Responses to 
Vidwan Guru Muthukumaran Pillai: Stalwart and saint of Bharatanatyam   
Sept 1, 2009  

My good friend Ashish Mohan Khokar's write-up on Kattumannarkoil Muthukumaran Pillai is quite interesting revealing many facets of the artiste's life. The bani of Kattumannarkoil style is also described well. I understand that he did not approve of the commonly-followed saushtava sthanaka with a slight forward bent of the torso. He wanted the dancer to stand erect. I have heard that if a student did not follow this stance 'thatha' would strike his or her back with the tattukkazhi to make it straight! Ashish may be able to throw some light on the veracity of this statement. 
- A Seshan, Mumbai
Sept 5, 2009 

Sri Seshan's story seems interesting and part of "urban legends" that so pervade reconstruction of histories (of gurus and dance legends). While both the guru's senior most disciples (Ram Gopal and Rukmini Devi Arundale) are not around to verify, I checked again with my mother, Guru MK Saroja, Tatha's prime disciple, and she was appalled by even the idea of the guru beating anyone with the tattukkazhi for not   maintaining the desired postures for correct lines and deliveries. She felt such stories may garnish dance tales but at times also tarnish facts. History is made of either recorded evidence or literary or archaeological or numismatic sources. In case of recent dance history, it is easy to mix names and places and stories and facts. Iím glad narthaki is visited by all ages and a senior like Sri Seshan reads my column and reverts with interesting points. Many thanks for your sharing. Discussion, after all, is the basis of our democracy!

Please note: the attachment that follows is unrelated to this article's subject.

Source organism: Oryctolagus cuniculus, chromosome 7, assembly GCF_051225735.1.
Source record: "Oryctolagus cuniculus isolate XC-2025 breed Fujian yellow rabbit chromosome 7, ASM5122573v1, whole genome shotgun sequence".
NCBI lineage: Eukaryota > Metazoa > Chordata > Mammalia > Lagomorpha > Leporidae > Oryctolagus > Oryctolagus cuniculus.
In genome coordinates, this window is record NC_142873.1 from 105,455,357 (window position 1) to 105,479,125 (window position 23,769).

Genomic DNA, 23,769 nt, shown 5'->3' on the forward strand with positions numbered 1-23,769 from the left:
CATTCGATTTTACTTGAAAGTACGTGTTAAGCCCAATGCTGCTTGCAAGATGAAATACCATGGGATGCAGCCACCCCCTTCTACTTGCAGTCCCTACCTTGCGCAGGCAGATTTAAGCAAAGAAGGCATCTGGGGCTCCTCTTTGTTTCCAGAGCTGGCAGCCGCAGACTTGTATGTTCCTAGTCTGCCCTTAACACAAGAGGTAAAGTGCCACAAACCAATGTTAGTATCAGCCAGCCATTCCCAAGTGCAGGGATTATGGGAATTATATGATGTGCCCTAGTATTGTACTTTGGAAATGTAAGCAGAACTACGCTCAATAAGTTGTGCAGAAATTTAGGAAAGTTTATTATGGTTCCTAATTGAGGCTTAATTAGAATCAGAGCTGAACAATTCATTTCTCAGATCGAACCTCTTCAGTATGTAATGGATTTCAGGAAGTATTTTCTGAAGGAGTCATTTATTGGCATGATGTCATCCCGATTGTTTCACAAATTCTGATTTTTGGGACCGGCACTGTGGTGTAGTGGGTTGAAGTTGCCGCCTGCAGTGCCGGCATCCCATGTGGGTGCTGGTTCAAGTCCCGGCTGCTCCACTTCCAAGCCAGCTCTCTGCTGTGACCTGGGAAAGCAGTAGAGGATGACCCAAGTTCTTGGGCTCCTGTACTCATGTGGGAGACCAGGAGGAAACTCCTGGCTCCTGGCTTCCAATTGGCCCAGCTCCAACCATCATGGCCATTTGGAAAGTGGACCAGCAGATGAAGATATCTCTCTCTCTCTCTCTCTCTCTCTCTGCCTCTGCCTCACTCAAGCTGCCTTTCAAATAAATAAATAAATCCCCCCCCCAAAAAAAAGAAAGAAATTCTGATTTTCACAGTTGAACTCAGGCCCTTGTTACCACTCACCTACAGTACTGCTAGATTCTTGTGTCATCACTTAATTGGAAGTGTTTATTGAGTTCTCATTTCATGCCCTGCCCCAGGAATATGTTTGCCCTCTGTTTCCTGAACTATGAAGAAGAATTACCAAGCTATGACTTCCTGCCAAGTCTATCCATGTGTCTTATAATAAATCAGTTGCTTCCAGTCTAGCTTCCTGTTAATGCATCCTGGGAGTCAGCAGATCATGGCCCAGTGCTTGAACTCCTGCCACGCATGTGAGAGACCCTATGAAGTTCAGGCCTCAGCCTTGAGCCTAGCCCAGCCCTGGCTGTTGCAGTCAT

- Ashish Mohan Khokar 
Sept 6, 2009 

I thank Ashish for taking time off his busy schedule to verify the statement made by me. Documentation of facts about artistes was neglected for a long time in our country leading to the generation of gossips and unverified incidents in their lives. Dance historians like Ashish, magazines like Sruti and websites like,,,, etc., help in rectifying the situation. I also did not believe in the story about thatha knowing the kindly image that he projected. 

I would only like to bother Ashish to confirm that the Kattumannarkoil bani believes in keeping the torso in an erect position in soushtava sthanaka and not bent, as is observed in some dancers of other schools. Also does it discourage side-glance (Saachi Drushti), as stated by one dancer in a TV interview a few years ago?  

What impressed me in the pictures of the late maestro was his wiry physical frame. He must have led a disciplined life and done yogic exercises to maintain the body in such a strong condition. It recalled to my mind the image of Guru Kelucharan Mohapatra, the Olympian of Odissi. I attended his performance at the Shanmukhananda Sabha in Mumbai a few years ago when he was in his late seventies. Besides his well-acknowledged artistry his strong physical presence was felt by the audience. In particular, I was amazed by the ease with which he could get off from a seated position like dancers young enough to be his granddaughters without placing his palms on the floor for support. This is something I cannot do although younger than him! It is time dancers of both genders learn the importance of keeping the body continuously in a trim condition for a long and successful innings in their professional career. Now they have role models in C V Chandrasekhar and Alarmel Valli.